Laptop Running Six Most Dangerous Malware up for Auction
This is news! A laptop containing six of the most dangerous of malware created till date is up for auction.
A Samsung NC10-14GB 10.2-Inch Blue Netbook, which contains six such malware strains which together have caused damages worth $95B over the years, has been put up for auction. This laptop has in fact been isolated and airgapped so as to prevent the spread of the malware that it contains. (Well, we know that if you are an expert, you might be cynical about the effectiveness of airgapping; but technically speaking, it’s supposed to help curb the spread of malware!).
It’s illegal to sell malware for operational purposes in the U.S. The seller of the malware-packed laptop, as per reports, has devised a way to get around this issue by calling it art. This laptop, which runs on Windows XP SP3, is now called ‘The Persistence of Chaos’.
A Forbes report dated May 15, 2019, says, “The singular laptop is an air-gapped Samsung NC10-14GB 10.2-Inch Blue Netbook (2008) running Windows XP SP3 and loaded with the malware and restart script. It also comes with a power cord, just in case the 11-year-old battery isn’t still holding a viable charge.” The report further adds, “It’s currently sitting on a white cube in a room somewhere in New York City and is being sold under the guise of art as “The Persistence of Chaos”. It’s certainly subversive and skirts the legalities of selling malware (it’s illegal to sell for operational purposes), but hey, anarchy is entertaining.”
The infected laptop is a creation of performance artist Guo O Dong in collaboration with cybersecurity company Deep Instinct. Curtis Silver, who has authored the Forbes report, has quoted Guo O Dong as telling him via email, “I created The Persistence of Chaos because I wanted to see how the world responds to and values the impact of malware.”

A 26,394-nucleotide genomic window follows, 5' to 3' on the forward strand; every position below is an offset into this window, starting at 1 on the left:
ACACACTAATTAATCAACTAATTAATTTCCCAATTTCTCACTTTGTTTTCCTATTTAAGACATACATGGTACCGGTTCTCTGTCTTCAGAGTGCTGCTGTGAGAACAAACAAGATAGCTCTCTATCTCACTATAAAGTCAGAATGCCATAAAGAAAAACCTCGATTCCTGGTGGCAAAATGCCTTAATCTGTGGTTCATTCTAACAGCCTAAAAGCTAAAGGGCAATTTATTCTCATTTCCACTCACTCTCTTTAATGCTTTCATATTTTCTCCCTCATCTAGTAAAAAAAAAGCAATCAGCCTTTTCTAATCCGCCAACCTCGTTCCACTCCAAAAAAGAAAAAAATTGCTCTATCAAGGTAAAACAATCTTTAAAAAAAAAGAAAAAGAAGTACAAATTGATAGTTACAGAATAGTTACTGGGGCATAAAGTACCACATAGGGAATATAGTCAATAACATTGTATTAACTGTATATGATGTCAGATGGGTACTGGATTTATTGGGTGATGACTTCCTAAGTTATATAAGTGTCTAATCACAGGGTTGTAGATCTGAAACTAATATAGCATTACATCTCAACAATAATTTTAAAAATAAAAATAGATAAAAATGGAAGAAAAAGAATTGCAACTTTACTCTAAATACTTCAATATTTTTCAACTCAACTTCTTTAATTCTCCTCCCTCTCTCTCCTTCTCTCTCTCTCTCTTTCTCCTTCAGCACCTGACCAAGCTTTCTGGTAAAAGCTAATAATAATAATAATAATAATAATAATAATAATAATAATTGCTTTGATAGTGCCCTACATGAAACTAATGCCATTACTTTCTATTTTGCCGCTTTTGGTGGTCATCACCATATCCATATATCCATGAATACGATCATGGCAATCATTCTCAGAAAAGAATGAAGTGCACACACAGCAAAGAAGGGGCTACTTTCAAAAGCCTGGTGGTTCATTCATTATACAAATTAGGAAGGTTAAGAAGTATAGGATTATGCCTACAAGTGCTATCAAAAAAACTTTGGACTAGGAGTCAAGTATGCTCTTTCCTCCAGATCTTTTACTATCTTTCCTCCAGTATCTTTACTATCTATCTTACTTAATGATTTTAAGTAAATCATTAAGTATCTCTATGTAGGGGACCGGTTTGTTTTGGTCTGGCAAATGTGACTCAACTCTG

The six strains of malware that the laptop contains are
WannaCry – The ransomware that spread all across the world and made a devastating impact on over 200,000 computers across over 150 countries.
Mydoom – The fastest-spreading email worm till date, Mydoom was first seen in January 2004 and worked mainly by sending junk email through infected computers and at the same time appearing as a transmission error.
Sobig – First detected to be infecting computer systems in August 2003, this malware, which is a worm and a trojan, is the second fastest spreading worm as of 2018. It deactivated itself in September 2003.
BlackEnergy – The malware that was first seen in 2007 and then worked by generating bots for executing DDoS attacks that were distributed via email spam. At a later stage of evolution, it would drop an infected DLL component directly to the local application data folder.
ILOVEYOU – This malware, which spread through an email attachment ‘LOVE-LETTER-FOR-YOU.txt.vbs’, was sent from an infected person to people in his contact list. Once the attachment gets opened, a script is started that would overwrite random types of files- Office files, audio files, image files, etc. Seen since May 2000.
DarkTequila – This malware, which has been active since 2013 and seen impacting systems in Latin America, spreads through spear phishing and infected USB drives. Hackers use DarkTequila to steal corporate data, bank credentials, and personal data as well.
Curtis Silver observes in his Forbes report, “On a base level the goal if we believe light grey text on a white background, is to sell this malware infused laptop under the blanket of art for academic purposes. On a deeper level, it’s a statement of social anarchy, of controlled chaos and an exposé of how fragile our machine-connected lives really are.”
This is a very relevant observation because news relating to this laptop (if it has all the malware that it claims to have), is in all respects, a worrying thing.
Kevin Jones940 Posts
Kevin Jones, Ph.D., is a research associate and a Cyber Security Author with experience in Penetration Testing, Vulnerability Assessments, Monitoring solutions, Surveillance and Offensive technologies etc. Currently, he is a freelance writer on latest security news and other happenings. He has authored numerous articles and exploits which can be found on popular sites like hackercombat.com and others.